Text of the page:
When running for state superintendent in 2016, Jennifer McCormick, a Republican, told Education Week that if elected, she’d work to heal the sour relationship between the state’s department of education, the state board, the legislature, and the governor’s office.
The two prior state chiefs—Tony Bennett and Glenda Ritz—had rocky tenures, marred by disputes with other state officials over the role of charter schools, communication with districts, and the state’s accountability system, which eventually lost legitimacy with the public.
“To all the other elected and appointed officials, I promise to be a good partner to the state of Indiana so we can move forward,” McCormick said at her inauguration. “To Indiana schools, I am proud to be one of you and I look forward to working with you.”
But earlier this month, after disputes with the state board over the state’s accountability system and other policies, McCormick said she won’t run again for state superintendent in 2020. She also resigned her position as the chair of the state board of education.
“My whole goal was to help kids, calm the field down, and provide guidance and resources that were were lacking,” McCormick said in a recent interview. “The government structure in Indiana is quite difficult. It causes confusion and it stretches resources.”
Indiana is one of several states that’s grappling with how to best structure the system that oversees education policy. Since the passage of the federal Every Student Succeeds Act, many states have either stripped state boards of their power or propped up state superintendents with more power.
Indiana decided last year to have its state chief be appointed rather than elected as early as 2025, though the legislature in recent months has gone back and forth over when to institute that change.
Unlike most states, Indiana’s state board of education has its own staff, complete with a spokesperson and director of accountability. That stems in part from partisan battles from 2013 and 2017 between then-Gov. Mike Pence, a Republican, and Ritz, a Democrat who was then superintendent, over who created and implemented state policy.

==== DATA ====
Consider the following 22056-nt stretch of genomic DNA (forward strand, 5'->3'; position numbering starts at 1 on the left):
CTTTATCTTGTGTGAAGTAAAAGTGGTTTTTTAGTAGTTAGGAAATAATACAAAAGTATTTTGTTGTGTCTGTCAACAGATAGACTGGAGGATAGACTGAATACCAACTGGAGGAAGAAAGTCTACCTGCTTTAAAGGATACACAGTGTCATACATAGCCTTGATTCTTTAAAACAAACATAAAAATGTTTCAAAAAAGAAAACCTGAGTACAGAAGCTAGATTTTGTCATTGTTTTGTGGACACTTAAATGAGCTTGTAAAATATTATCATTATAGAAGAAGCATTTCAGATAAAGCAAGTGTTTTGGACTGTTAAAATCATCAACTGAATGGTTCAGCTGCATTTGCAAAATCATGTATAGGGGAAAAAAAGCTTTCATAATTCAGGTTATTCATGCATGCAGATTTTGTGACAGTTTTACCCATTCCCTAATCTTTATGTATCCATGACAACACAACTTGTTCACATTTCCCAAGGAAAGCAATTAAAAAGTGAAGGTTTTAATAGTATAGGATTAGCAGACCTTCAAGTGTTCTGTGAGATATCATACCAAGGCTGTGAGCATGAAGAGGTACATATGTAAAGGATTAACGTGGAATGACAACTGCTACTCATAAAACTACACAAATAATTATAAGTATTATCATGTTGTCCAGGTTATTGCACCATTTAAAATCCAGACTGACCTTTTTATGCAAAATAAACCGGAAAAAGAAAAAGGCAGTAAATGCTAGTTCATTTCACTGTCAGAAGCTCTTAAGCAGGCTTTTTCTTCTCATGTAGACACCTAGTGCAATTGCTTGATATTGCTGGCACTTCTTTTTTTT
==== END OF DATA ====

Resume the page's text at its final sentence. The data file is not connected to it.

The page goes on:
McCormick said in an interview that she and the board early on in her tenure had disagreements over the what ESSA and the state’s laws required when it came to holding schools accountable. In the end, the state’s education department created an ESSA-compliant accountability system while the state board kept its prior accountability system with promises to work with the legislature to make changes to it in the coming years.
“We tried really hard to make it one system, but we’re philosophically a little different [from the state board] because we’re firm in our belief that all students should be accountable for,” McCormick said.
Katie Mote, a member of Indiana’s state board of education, in an interview this past summer agreed that there are philosophical differences in the goals of the two accountability systems.
“Our state’s accountability system is designed to assess school performance, and ESSA is designed to support students in order to direct federal dollars,” Mote said. “We believe it’s not possible to align those two separate philosophical purposes. It’s like apples and oranges.”
McCormick said the department and the board in recent weeks have disagreed over which underperforming schools should get extra federal money for improvement. Part of that, she said is due to what she sees as mixed messages on compliance the state department and board are getting from the U.S. Department of Education.
When the signals are changing “literally on a monthly, weekly basis, it’s very difficult to implement ESSA to the extent we should,” McCormick said.
McCormick, the former district superintendent of Yorktown Community schools in Indiana said the political battles over the state’s accountability system will ultimately hurt schools.
“There’s a balance in Indiana that’s especially tricky,” McCormick said. “My concern is that you have kids that are in the middle of that. I’m a mom and an educator. When it starts to impact the local classroom, there’s a problem.”
A version of this news article first appeared in the State EdWatch blog.